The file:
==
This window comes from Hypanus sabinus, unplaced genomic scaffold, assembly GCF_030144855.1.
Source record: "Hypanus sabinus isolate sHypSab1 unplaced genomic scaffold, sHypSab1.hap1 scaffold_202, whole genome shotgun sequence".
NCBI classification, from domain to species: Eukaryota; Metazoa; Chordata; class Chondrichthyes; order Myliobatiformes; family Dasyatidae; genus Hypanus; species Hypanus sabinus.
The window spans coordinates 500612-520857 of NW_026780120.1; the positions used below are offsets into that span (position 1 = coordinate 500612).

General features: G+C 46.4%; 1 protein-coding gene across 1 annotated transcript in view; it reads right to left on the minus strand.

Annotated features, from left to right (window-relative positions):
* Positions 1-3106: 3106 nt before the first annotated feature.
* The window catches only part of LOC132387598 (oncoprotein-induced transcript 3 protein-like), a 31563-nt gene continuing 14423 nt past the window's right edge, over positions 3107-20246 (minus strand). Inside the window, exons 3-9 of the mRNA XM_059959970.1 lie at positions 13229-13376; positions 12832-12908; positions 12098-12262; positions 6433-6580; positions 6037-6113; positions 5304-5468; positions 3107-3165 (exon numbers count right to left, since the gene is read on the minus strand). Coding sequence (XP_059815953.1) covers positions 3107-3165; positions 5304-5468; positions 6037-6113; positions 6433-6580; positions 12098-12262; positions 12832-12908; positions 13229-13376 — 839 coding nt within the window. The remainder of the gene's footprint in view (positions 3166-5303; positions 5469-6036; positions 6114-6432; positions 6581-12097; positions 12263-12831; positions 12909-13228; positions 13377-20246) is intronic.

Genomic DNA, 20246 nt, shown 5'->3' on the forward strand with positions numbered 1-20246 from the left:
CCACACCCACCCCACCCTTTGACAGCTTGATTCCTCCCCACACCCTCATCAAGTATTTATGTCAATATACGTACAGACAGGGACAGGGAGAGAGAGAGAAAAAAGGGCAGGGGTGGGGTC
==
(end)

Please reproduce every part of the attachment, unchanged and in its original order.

This window comes from Hypanus sabinus, unplaced genomic scaffold, assembly GCF_030144855.1.
Source record: "Hypanus sabinus isolate sHypSab1 unplaced genomic scaffold, sHypSab1.hap1 scaffold_202, whole genome shotgun sequence".
NCBI classification, from domain to species: Eukaryota; Metazoa; Chordata; class Chondrichthyes; order Myliobatiformes; family Dasyatidae; genus Hypanus; species Hypanus sabinus.
The window spans coordinates 500612-520857 of NW_026780120.1; the positions used below are offsets into that span (position 1 = coordinate 500612).

General features: G+C 46.4%; 1 protein-coding gene across 1 annotated transcript in view; it reads right to left on the minus strand.

Annotated features, from left to right (window-relative positions):
* Positions 1-3106: 3106 nt before the first annotated feature.
* The window catches only part of LOC132387598 (oncoprotein-induced transcript 3 protein-like), a 31563-nt gene continuing 14423 nt past the window's right edge, over positions 3107-20246 (minus strand). Inside the window, exons 3-9 of the mRNA XM_059959970.1 lie at positions 13229-13376; positions 12832-12908; positions 12098-12262; positions 6433-6580; positions 6037-6113; positions 5304-5468; positions 3107-3165 (exon numbers count right to left, since the gene is read on the minus strand). Coding sequence (XP_059815953.1) covers positions 3107-3165; positions 5304-5468; positions 6037-6113; positions 6433-6580; positions 12098-12262; positions 12832-12908; positions 13229-13376 — 839 coding nt within the window. The remainder of the gene's footprint in view (positions 3166-5303; positions 5469-6036; positions 6114-6432; positions 6581-12097; positions 12263-12831; positions 12909-13228; positions 13377-20246) is intronic.

Genomic DNA, 20246 nt, shown 5'->3' on the forward strand with positions numbered 1-20246 from the left:
CCACACCCACCCCACCCTTTGACAGCTTGATTCCTCCCCACACCCTCATCAAGTATTTATGTCAATATACGTACAGACAGGGACAGGGAGAGAGAGAGAAAAAAGGGCAGGGGTGGGGTC